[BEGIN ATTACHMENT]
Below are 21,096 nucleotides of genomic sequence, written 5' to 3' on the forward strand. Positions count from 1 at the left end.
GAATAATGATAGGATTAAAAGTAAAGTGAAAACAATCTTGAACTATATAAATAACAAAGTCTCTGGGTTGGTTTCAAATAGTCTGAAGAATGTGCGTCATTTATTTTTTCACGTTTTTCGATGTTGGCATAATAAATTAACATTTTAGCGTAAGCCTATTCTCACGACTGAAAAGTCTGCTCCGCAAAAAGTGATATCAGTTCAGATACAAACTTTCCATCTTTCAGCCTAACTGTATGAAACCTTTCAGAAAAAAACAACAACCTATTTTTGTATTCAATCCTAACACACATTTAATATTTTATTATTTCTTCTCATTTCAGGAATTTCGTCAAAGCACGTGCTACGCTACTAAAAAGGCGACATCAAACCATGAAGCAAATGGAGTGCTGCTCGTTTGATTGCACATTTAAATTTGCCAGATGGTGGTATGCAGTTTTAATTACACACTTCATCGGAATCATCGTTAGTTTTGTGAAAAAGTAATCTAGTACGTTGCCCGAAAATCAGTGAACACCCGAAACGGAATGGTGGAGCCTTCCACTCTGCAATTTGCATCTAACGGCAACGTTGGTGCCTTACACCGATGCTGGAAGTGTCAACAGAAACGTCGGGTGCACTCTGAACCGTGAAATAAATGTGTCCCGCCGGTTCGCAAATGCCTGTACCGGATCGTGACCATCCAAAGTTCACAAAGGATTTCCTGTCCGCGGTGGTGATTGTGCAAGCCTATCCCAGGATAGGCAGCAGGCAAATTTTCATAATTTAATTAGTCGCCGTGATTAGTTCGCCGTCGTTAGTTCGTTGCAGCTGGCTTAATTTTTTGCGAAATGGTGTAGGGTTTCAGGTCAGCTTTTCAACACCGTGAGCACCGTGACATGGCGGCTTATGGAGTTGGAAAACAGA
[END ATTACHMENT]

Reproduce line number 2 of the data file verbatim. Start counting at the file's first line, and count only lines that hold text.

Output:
GAATAATGATAGGATTAAAAGTAAAGTGAAAACAATCTTGAACTATATAAATAACAAAGTCTCTGGGTTGGTTTCAAATAGTCTGAAGAATGTGCGTCATTTATTTTTTCACGTTTTTCGATGTTGGCATAATAAATTAACATTTTAGCGTAAGCCTATTCTCACGACTGAAAAGTCTGCTCCGCAAAAAGTGATATCAGTTCAGATACAAACTTTCCATCTTTCAGCCTAACTGTATGAAACCTTTCAGAAAAAAACAACAACCTATTTTTGTATTCAATCCTAACACACATTTAATATTTTATTATTTCTTCTCATTTCAGGAATTTCGTCAAAGCACGTGCTACGCTACTAAAAAGGCGACATCAAACCATGAAGCAAATGGAGTGCTGCTCGTTTGATTGCACATTTAAATTTGCCAGATGGTGGTATGCAGTTTTAATTACACACTTCATCGGAATCATCGTTAGTTTTGTGAAAAAGTAATCTAGTACGTTGCCCGAAAATCAGTGAACACCCGAAACGGAATGGTGGAGCCTTCCACTCTGCAATTTGCATCTAACGGCAACGTTGGTGCCTTACACCGATGCTGGAAGTGTCAACAGAAACGTCGGGTGCACTCTGAACCGTGAAATAAATGTGTCCCGCCGGTTCGCAAATGCCTGTACCGGATCGTGACCATCCAAAGTTCACAAAGGATTTCCTGTCCGCGGTGGTGATTGTGCAAGCCTATCCCAGGATAGGCAGCAGGCAAATTTTCATAATTTAATTAGTCGCCGTGATTAGTTCGCCGTCGTTAGTTCGTTGCAGCTGGCTTAATTTTTTGCGAAATGGTGTAGGGTTTCAGGTCAGCTTTTCAACACCGTGAGCACCGTGACATGGCGGCTTATGGAGTTGGAAAACAGA